The Just Transition Mechanism explained

The Just Transition Mechanism explained

On January 14th, 2020 the Communication on the Sustainable Europe Investment Plan and the European Green Deal Investment Plan was published. With the Sustainable Europe Investment Plan the EU aims to accomplish three types of actions: 1) funding, 2) enabling and 3) supporting.

The funding part (1) is supposed to make up at least EUR 1 trillion for sustainable investment over the next decade and it will be a mix of different sources: the EU budget, InvestEU, National co-financing, EIB, national banks, private investment, EU ETS Funds and the Just Transition Mechanism, which is also partly funded by some of the others.

From 2021 to 2030 the EU budget will provide EUR 503 bn for climate and environment. Projects within the 2021-2027 multiannual financial framework (European Agricultural Fund for Rural Development, European Agricultural Guarantee Fund, European Regional Development Fund, Cohesion Fund, Horizon Europe and Life funds) will spend 25% on climate and environment. This is expected to trigger additional national co-financing of EUR 114 bn. InvestEU will be equipped with EUR 279 bn (private and public) and EU budget guarantee, which reduces risks for investments. From the auctioning of carbon allowances within the EU ETS the Innovation and Modernisation Funds will deliver EUR 25 bn meet the transition goals.

Finally the Just Transition Mechanism (worth EUR 100 bn of investments for 2021-27) breaks down into the following (see Figure):

  1. the Just Transition Fund,
  2. the InvestEU scheme and
  3. the EIB loans.

The Just Transition Mechanism has the purpose of helping those regions and people who are exposed to more risks or have disadvantageous starting points in the energy transition.

Just Transition Mechanism

Figure 1: Just Transition Mechanism

The Just Transition Fund (JTF) is the first of the pillars of the Just Transition Mechanism to be implemented under cohesion policy. The aim of the JTF is to mitigate the adverse effects of the climate transition by supporting the most affected territories and workers concerned.’ The Proposal for a Regulation establishing the Just Transition Fund was also published on January 14th.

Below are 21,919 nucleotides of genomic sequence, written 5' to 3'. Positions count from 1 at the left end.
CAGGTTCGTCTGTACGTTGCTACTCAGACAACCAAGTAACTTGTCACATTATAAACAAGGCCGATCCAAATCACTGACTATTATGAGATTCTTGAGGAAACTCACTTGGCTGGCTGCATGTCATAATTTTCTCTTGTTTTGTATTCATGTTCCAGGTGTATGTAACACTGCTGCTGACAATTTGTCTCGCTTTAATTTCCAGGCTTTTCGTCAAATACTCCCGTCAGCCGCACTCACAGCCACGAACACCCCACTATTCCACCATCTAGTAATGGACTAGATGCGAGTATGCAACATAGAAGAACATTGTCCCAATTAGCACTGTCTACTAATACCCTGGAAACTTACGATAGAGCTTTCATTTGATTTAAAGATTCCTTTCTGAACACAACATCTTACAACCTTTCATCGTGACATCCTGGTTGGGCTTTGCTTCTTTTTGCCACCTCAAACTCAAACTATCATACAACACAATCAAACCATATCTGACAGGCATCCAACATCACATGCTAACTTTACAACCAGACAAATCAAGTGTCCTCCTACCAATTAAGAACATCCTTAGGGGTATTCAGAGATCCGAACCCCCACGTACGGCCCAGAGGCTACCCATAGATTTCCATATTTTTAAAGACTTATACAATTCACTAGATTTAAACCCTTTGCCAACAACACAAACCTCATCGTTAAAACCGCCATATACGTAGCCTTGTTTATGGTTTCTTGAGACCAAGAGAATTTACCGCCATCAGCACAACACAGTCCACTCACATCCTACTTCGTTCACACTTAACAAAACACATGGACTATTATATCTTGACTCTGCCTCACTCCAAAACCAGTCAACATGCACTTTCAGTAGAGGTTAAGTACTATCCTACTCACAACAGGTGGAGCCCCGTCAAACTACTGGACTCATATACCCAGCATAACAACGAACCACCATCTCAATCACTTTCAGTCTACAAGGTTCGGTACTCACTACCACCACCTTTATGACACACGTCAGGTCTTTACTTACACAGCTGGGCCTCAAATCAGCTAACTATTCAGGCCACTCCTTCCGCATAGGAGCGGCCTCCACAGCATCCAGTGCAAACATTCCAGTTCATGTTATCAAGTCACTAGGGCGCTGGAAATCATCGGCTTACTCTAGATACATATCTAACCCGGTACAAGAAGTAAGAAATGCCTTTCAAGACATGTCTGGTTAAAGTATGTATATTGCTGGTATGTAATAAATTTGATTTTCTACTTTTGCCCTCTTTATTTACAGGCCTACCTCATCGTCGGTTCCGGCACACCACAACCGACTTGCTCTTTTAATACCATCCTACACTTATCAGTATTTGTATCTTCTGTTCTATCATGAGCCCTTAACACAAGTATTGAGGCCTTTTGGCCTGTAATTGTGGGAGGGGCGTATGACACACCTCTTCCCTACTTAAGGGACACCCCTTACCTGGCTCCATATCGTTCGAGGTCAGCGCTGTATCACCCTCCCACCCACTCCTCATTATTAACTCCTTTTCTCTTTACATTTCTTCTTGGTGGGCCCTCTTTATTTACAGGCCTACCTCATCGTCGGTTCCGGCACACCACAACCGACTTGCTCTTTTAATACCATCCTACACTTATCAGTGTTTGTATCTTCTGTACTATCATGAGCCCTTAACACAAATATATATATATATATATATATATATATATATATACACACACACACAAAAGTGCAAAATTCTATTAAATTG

The Just Transition Fund is the most debated element of the Green Deal, as it will include dedicated “fresh” funding. In the end it will be EUR 7.5 bn, so not an overwhelming amount in the perspective of one trillion. Nevertheless, there will be extra money from the cohesion funds, the Proposal is very explicit about it:

Just Transition Fund – allocation by Member State (in M EUR)

Figure 2: Just Transition Fund – allocation by Member State (in M EUR)

The objectives of the Fund is to support territories facing economic and social transformation in their transition to a climate-neutral economy (art. 2). Each Member State will receive resources from the JTF and on top can co-finance investment between 1,5 to 3 times the amount from the JTF.

Art. 4 - JTF shall exclusively support the following activities:

  • (a) productive investments in SMEs, including start-ups, leading to economic diversification and reconversion;
  • (b) investments in the creation of new firms, including through business incubators and consulting services;
  • (c) investments in research and innovation activities and fostering the transfer of advanced technologies;
  • (d) investments in the deployment of technology and infrastructures for affordable clean energy, in greenhouse gas emission reduction, energy efficiency and renewable energy;
  • (e) investments in digitalisation and digital connectivity;
  • (f) investments in regeneration and decontamination of sites, land restoration and repurposing projects;
  • (g) investments in enhancing the circular economy, including through waste prevention, reduction, resource efficiency, reuse, repair and recycling;
  • (h) upskilling and reskilling of workers;
  • (i) job-search assistance to jobseekers;
  • (j) active inclusion of jobseekers;
  • (k) technical assistance.

There are some exemptions, however, since art. 5 is mentioning ‘fossil fuels’ and nuclear energy, tobacco and additional broadband infrastructure as not-supportable.

Just Transition funding in Central Europe

Figure 3: Just Transition funding in Central Europe

What can be said for sure now, is that the Territorial Just Transition Plans will play a key role in the assessment for the JTM. Only after their approval a Member State will be eligible to receive any kind of aid under the Sustainable Europe Investment Plan. Most importantly the Plans will have to be in line with the NECPs. ‘Those territories should be precisely defined and correspond to NUTS level 3 regions or should be parts thereof’.

 

Sources:
  • COM(2019) 640 final, COMMUNICATION on The European Green Deal.
  • COM(2020) 21 final, COMMUNICATION on the Sustainable Europe Investment Plan and European Green Deal Investment Plan.
  • COM(2020) 22 final, 2020/0006 (COD), Proposal for a REGULATION establishing the Just Transition Fund.
  • www.politico.eu

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